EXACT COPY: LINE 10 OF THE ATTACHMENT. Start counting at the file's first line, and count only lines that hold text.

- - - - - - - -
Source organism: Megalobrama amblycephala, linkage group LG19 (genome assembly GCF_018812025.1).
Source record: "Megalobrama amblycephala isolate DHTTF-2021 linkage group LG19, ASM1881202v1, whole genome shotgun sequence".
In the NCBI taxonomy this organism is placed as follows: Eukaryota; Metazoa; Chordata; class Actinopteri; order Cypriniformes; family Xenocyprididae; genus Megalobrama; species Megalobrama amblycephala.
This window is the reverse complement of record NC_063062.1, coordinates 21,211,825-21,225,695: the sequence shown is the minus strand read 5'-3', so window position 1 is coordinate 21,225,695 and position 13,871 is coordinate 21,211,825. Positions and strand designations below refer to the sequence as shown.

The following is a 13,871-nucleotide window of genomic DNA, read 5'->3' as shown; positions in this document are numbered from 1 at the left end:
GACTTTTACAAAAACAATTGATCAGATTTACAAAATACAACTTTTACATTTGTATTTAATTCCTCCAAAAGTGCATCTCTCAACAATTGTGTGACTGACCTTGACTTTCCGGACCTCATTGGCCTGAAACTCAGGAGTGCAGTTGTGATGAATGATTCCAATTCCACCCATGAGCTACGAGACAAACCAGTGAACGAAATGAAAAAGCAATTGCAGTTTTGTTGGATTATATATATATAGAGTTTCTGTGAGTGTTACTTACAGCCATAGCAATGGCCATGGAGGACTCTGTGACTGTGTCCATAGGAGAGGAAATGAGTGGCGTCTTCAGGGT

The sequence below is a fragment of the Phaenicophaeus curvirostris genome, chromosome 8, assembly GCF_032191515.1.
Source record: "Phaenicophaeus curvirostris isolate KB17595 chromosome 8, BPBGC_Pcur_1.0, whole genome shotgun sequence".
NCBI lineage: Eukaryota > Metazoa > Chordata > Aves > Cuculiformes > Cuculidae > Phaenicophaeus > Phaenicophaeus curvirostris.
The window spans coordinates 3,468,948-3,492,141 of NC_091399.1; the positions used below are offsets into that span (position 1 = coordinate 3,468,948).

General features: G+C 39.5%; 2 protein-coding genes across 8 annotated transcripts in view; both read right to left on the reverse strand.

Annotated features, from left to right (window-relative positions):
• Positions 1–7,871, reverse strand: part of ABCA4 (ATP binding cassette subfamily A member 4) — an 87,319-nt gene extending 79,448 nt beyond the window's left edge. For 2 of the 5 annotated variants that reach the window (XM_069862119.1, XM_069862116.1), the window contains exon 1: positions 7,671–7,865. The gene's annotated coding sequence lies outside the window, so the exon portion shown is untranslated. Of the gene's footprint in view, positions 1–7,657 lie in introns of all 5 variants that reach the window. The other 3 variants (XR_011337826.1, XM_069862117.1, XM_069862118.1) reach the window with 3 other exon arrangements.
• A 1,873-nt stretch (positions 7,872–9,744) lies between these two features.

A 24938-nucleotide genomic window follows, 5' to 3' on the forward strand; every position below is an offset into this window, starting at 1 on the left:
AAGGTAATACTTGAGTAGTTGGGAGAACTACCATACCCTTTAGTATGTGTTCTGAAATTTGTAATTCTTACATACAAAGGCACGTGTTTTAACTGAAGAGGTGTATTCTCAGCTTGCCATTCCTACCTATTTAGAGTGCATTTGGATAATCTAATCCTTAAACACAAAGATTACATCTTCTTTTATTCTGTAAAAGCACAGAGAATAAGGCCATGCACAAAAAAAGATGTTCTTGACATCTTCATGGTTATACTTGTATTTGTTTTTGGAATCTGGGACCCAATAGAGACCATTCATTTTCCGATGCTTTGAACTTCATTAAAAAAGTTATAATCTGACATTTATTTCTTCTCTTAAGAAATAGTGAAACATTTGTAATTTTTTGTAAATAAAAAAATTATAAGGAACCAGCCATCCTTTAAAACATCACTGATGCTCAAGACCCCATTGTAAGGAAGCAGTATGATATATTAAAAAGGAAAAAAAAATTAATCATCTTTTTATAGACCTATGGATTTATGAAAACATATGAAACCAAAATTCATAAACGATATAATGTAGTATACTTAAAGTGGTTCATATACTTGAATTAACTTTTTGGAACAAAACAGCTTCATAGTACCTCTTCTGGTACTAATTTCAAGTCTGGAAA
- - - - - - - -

The window spans coordinates 3,468,948-3,492,141 of NC_091399.1; the positions used below are offsets into that span (position 1 = coordinate 3,468,948).